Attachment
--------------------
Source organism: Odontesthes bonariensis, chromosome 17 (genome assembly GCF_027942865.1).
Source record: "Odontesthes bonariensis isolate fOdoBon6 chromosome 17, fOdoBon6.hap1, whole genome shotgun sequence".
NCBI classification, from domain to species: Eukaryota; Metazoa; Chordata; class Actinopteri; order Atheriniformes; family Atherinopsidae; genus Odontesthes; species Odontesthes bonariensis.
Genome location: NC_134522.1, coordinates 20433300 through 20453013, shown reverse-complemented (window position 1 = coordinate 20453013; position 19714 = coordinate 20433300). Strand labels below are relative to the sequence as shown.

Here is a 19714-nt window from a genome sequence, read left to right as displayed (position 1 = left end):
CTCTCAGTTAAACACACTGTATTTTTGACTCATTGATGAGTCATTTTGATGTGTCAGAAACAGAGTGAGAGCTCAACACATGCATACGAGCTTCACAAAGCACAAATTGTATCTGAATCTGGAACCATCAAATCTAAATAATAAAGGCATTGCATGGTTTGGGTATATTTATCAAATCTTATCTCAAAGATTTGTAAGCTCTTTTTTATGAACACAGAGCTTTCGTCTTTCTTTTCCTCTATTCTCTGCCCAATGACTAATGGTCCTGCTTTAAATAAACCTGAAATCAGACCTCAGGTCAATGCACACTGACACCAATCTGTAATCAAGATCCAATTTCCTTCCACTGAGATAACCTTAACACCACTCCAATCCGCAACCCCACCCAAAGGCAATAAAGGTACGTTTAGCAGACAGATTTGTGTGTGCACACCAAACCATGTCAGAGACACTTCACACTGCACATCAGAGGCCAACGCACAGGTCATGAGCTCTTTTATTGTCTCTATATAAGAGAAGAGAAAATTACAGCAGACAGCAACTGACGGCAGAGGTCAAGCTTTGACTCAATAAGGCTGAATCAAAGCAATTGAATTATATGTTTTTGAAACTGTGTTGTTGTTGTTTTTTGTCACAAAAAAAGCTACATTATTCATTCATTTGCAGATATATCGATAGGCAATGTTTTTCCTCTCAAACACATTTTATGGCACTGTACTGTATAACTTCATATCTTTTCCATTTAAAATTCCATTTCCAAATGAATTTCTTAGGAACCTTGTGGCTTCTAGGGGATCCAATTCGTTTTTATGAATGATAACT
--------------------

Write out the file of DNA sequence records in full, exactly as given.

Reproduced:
Source organism: Odontesthes bonariensis, chromosome 17 (genome assembly GCF_027942865.1).
Source record: "Odontesthes bonariensis isolate fOdoBon6 chromosome 17, fOdoBon6.hap1, whole genome shotgun sequence".
NCBI classification, from domain to species: Eukaryota; Metazoa; Chordata; class Actinopteri; order Atheriniformes; family Atherinopsidae; genus Odontesthes; species Odontesthes bonariensis.
Genome location: NC_134522.1, coordinates 20433300 through 20453013, shown reverse-complemented (window position 1 = coordinate 20453013; position 19714 = coordinate 20433300). Strand labels below are relative to the sequence as shown.

Here is a 19714-nt window from a genome sequence, read left to right as displayed (position 1 = left end):
CTCTCAGTTAAACACACTGTATTTTTGACTCATTGATGAGTCATTTTGATGTGTCAGAAACAGAGTGAGAGCTCAACACATGCATACGAGCTTCACAAAGCACAAATTGTATCTGAATCTGGAACCATCAAATCTAAATAATAAAGGCATTGCATGGTTTGGGTATATTTATCAAATCTTATCTCAAAGATTTGTAAGCTCTTTTTTATGAACACAGAGCTTTCGTCTTTCTTTTCCTCTATTCTCTGCCCAATGACTAATGGTCCTGCTTTAAATAAACCTGAAATCAGACCTCAGGTCAATGCACACTGACACCAATCTGTAATCAAGATCCAATTTCCTTCCACTGAGATAACCTTAACACCACTCCAATCCGCAACCCCACCCAAAGGCAATAAAGGTACGTTTAGCAGACAGATTTGTGTGTGCACACCAAACCATGTCAGAGACACTTCACACTGCACATCAGAGGCCAACGCACAGGTCATGAGCTCTTTTATTGTCTCTATATAAGAGAAGAGAAAATTACAGCAGACAGCAACTGACGGCAGAGGTCAAGCTTTGACTCAATAAGGCTGAATCAAAGCAATTGAATTATATGTTTTTGAAACTGTGTTGTTGTTGTTTTTTGTCACAAAAAAAGCTACATTATTCATTCATTTGCAGATATATCGATAGGCAATGTTTTTCCTCTCAAACACATTTTATGGCACTGTACTGTATAACTTCATATCTTTTCCATTTAAAATTCCATTTCCAAATGAATTTCTTAGGAACCTTGTGGCTTCTAGGGGATCCAATTCGTTTTTATGAATGATAACT